The International Coffee Organization helps shape world trade politically and economically
The International Coffee Organization, abbreviated ICO after the English name International Coffee Organization, is the most important global player in world trade for this product. It was founded in 1962 under the auspices of the United Nations (UNO) and is based in London. As of the end of 2016, it has 77 member states: 45 coffee exporting nations and 32 importing countries. The ICO takes care of fair conditions in the global coffee trade with an eye on the interests of all market participants.
Export quotas and minimum prices
Germany – like all countries of the European Union (EU) and Switzerland – belongs to the ICO. Efforts were made as early as the early 1960s to stabilize the strong price fluctuations for coffee on the world market. They ultimately culminated in the founding of the ICO, which agreed on a principle: Growing and consumer countries alike shape global trade agreements. In 1989, a dispute arose over export quotas and minimum prices, which failed primarily due to the resistance of the world’s largest economic power and the temporary exit of the USA led.
The organization is still very influential today because at times almost all of the coffee production and 90 percent of demand were organized under its roof. In 1963, there was the first International Coffee Agreement (ICA), the current one dates from 2007. The original idea of guaranteeing minimum prices with export quotas and restricting the quantity when prices fall has not proven successful. As a result, supply and demand did not find an economically sensible balance and there was an unwanted side effect: too much average coffee came onto the market – but too little good.
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Transparency and fairness
Since the end of the export quotas, the ICO has stood for the promotion of a sustainable coffee industry as well as innovation and the improvement of coffee quality. It achieves this by organizing regular meetings of high-ranking decision-makers from politics and business. A 16-person advisory committee of the ICO guarantees cooperation with the global coffee industry and takes care of issues such as food safety.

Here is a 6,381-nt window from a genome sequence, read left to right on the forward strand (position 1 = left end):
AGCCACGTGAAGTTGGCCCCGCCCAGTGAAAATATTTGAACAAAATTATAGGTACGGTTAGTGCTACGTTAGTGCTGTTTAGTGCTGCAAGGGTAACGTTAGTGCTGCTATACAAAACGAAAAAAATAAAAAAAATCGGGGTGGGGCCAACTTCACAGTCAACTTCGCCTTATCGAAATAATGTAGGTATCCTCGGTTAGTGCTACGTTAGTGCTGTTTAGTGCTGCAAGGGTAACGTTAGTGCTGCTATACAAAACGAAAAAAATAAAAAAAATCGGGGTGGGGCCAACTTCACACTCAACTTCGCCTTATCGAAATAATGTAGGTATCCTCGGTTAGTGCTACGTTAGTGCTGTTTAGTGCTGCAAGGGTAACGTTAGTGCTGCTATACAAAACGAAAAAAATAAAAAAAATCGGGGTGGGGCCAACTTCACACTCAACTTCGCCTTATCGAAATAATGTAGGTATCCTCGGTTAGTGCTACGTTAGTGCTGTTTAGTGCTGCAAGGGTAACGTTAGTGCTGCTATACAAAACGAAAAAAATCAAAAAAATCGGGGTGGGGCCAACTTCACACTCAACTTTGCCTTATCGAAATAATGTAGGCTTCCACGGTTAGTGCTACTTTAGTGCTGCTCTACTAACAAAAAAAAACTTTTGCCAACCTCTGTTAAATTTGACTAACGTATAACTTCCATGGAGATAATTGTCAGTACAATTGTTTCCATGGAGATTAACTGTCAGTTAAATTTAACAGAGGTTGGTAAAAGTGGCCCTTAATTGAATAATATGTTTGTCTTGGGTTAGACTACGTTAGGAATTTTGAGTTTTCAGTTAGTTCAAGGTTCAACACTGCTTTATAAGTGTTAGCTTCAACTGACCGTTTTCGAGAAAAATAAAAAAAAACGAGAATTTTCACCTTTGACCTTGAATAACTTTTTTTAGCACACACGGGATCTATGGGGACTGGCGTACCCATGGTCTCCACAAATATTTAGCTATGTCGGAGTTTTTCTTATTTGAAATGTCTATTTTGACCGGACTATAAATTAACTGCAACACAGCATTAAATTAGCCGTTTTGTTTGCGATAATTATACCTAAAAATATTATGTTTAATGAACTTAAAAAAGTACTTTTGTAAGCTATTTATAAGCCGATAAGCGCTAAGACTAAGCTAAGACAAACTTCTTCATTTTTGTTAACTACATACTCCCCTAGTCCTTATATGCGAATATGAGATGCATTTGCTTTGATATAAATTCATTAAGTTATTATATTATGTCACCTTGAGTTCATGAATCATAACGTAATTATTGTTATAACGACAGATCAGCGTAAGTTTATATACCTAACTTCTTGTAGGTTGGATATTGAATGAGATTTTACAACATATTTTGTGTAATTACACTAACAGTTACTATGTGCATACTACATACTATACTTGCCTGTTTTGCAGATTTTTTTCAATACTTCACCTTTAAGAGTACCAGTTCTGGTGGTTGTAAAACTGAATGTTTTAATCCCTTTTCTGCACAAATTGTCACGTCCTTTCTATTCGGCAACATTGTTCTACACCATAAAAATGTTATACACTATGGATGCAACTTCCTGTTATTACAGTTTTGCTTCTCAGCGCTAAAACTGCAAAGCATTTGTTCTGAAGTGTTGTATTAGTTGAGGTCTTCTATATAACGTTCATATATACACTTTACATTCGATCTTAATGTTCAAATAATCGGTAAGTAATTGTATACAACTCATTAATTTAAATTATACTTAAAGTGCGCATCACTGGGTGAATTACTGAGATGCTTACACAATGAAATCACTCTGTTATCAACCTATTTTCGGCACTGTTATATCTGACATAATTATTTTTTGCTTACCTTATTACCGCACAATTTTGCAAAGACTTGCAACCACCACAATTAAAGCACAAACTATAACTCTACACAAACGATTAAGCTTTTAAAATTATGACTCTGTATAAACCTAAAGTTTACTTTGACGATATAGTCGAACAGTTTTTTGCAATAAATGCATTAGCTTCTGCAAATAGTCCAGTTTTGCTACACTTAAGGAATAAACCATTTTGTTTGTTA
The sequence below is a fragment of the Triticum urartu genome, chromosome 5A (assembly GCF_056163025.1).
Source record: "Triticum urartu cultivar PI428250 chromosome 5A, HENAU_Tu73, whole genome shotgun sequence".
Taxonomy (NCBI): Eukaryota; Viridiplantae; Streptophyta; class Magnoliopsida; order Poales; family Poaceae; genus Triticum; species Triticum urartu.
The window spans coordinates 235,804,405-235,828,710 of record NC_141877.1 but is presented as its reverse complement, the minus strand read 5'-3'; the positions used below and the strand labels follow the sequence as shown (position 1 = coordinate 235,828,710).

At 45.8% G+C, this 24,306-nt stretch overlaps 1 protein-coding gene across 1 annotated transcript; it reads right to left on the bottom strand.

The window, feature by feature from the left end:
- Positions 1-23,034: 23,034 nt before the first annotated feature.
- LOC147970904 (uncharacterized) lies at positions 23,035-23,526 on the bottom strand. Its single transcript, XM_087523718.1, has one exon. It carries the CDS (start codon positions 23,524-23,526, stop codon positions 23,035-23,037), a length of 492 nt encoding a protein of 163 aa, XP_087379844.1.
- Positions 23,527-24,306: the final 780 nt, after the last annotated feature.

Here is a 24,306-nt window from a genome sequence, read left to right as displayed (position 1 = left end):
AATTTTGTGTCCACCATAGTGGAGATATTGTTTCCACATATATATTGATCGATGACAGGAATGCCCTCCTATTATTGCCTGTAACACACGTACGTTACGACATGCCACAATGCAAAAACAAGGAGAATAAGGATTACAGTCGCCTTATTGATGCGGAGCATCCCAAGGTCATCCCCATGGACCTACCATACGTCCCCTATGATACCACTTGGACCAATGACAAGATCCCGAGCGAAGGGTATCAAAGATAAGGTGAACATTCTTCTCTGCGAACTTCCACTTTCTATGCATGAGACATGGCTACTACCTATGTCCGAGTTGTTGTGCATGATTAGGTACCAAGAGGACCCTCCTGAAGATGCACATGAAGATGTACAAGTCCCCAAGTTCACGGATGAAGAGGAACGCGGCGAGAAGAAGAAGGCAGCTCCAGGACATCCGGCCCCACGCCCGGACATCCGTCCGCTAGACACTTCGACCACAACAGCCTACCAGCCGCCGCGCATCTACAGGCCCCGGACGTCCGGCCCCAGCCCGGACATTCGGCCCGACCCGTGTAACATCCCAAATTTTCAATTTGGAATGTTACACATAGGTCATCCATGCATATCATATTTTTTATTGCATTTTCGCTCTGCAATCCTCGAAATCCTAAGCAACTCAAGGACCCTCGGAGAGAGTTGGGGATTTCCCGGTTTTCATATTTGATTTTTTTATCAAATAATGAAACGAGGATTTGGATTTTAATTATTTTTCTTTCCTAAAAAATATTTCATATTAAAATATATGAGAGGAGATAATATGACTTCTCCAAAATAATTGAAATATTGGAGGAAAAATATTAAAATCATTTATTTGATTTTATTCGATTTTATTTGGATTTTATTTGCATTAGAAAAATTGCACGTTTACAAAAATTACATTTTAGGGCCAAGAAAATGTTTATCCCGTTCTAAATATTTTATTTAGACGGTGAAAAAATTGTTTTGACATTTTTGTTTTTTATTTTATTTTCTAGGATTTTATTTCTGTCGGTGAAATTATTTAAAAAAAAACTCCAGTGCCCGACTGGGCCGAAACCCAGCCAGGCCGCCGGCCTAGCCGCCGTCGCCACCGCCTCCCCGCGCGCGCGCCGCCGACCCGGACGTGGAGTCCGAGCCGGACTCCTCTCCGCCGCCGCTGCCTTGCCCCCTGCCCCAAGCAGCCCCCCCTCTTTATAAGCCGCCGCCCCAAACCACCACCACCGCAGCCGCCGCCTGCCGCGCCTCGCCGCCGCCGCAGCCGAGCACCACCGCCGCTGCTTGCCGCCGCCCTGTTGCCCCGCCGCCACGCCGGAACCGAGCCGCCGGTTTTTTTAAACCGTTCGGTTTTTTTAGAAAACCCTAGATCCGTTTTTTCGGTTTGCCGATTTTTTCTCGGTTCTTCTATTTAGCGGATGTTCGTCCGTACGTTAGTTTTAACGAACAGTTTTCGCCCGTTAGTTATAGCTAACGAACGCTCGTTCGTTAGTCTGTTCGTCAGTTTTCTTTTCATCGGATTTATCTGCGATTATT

The organization is also committed to ensuring transparency in the global coffee market. To do this, it creates statistics and studies on the basis of information that is collected as objectively and independently as possible. This economic, technical and scientific information on the global coffee sector is available to all member countries. The tasks also include creating a different global awareness of the importance of the coffee topic : around 25 million jobs in the growing countries depend on this product. With its work, the ICO contributes to reducing the poverty of coffee farmers in Africa, Asia, the Pacific region and Latin America. It focuses on the working and living conditions there, facilitates access to affordable credit and advises on issues relating to better risk management and technical innovation. For example, climate change is on the agenda, which also affects coffee cultivation.
Affirmation and development
The national budgets of 50 nations around the world depend crucially on the foreign exchange from the coffee trade. Some of these are still politically unstable, socially unstable and economically poor nations. This documents the importance of a fair coffee price that secures livelihoods and opens up prospects for life.
The International Coffee Agreement adopted in 2007 emphasizes the importance of sustainable production relationships and transparency for all partners involved in the global coffee market. Since the USA also expressly supports these demands after its return as an ICO member two years earlier, it has a strong lobby. The signatories commit, inter alia, to striving for a balance between supply and demand at prices that are reasonable for both consumers and producers. They are looking for strategies that allow smallholders to increase their profits.
The ICO members hope that this will lead to success in fighting poverty and more stable societies in the producing countries. They are also striving to increase coffee consumption in the entire world market – expressly also in the producing countries. Therefore, all tariffs and laws, state monopolies and subsidies that hinder the global coffee trade are to be dropped.
The 2007 ICA once again confirmed the original demands of the ICO: An economic, social and ecological coffee industry should emerge. International cooperation and consultations between governments and the private sector serve this purpose.
Conclusion: equalization and poverty reduction
The ICO, with currently 77 member nations, ensures a balance between growing and consuming countries on the global coffee market. The organization, which has existed since 1962, insists on sustainability and transparency, works together with the private sector and thus contributes to the fight against poverty and social stabilization in crisis regions.